Once we finally figured out we were in the right place, we went out back to walk around for a bit before it was time for dinner.  We stumbled upon the quaint little town of Oshino Hakkai, Japan, that was just out the back door of our guest house.  It is known for it's eight ponds surrounding Mt Fuji (yes, this different from the 5 lakes).  The town was extremely cute and had little food stands that we had to try sweet potato and egg fries at.  They weren't what we were expecting, but good none the less!  After walking around for a while, we headed back to the guest house to have dinner.  It turned out that everyone staying there were running the race the next morning.  We all enjoyed the homemade dinner by the two Japanese owners, sitting at communal tables on tatami mats.  What a unique pre-race experience!  Oh, and did I mention, the dinner was a huge spread of Japanese food of shrimp tempura, soba noodles, salad, a pork stir-fry kind of thing that cooked over our own flame, tofu, rice and Japanese soup.  Delicious!

Kim and I at the start line
RACE DAY!  Perfect running weather on a crisp Sunday morning!  The course was awesome but a lot more elevation changes than I was expecting.  It included some parts where we had to use ropes to either go up or down and some where we had to stop and wait to go single-file because it was so steep.  After the 14 miles of running/hiking, my whole body was sore, but it was completely worth it for the views!  We had some amazing views of Mt. Fuji and the town of Oshino on one side and Lake Yamanakako on the other side.  The pictures don't do it justice!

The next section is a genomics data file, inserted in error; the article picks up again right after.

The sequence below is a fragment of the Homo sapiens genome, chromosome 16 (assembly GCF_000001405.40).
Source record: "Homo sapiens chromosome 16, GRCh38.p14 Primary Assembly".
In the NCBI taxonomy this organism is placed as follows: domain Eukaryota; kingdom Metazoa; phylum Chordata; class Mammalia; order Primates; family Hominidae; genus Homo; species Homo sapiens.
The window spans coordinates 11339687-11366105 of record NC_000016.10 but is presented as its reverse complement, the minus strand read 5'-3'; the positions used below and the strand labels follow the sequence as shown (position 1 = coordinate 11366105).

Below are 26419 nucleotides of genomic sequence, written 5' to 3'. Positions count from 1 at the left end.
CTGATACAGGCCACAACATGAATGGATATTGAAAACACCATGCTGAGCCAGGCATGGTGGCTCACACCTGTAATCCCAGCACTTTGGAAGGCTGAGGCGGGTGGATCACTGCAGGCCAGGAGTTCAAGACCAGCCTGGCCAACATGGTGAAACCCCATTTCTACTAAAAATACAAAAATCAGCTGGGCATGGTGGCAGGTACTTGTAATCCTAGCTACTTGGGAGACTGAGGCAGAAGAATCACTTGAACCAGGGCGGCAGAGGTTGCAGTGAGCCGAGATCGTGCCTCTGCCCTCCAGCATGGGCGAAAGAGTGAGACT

Usually after races, the runners are given healthy energy packed food and water or beer.  But, here, we were given a bag of soba noodles (fresh buck-wheat noodles) and soup.  Kinda weird, but an interesting experience.  So who's up for the run next year with me???
Behind our guesthouse

Kim and I exploring the little mountain town

I love this picture... a farmer with tractor out in his field!

The owners of the guesthouse making homemade
shrimp tempura and the stone stir-fry dish
awesome spread of homemade food!

How cool to enjoy a pre-race dinner with a bunch of
Japanese runners sitting on tatami mats!
race-expo... looks the same as in the States
I'll give you one guess...
pre or post race???
Kim and I having to stop and wait to go single file up
the steep incline ahead
Are you kidding me!!  We have to go up that!?!?
Not sure if you can see the people at the top,
but we had to climb up and over a ton of steep rocks!
And we weren't even at the top yet!!!  ahhh!
Kim making her way down part of the course
Amazing view of Lake Yamanakako from the top.
Too bad the visibility wasn't the best.
The last few miles of the race was through the countryside
I didn't sign up for stairs!
WE FINISHED!!!  14 miles of running and hiking later!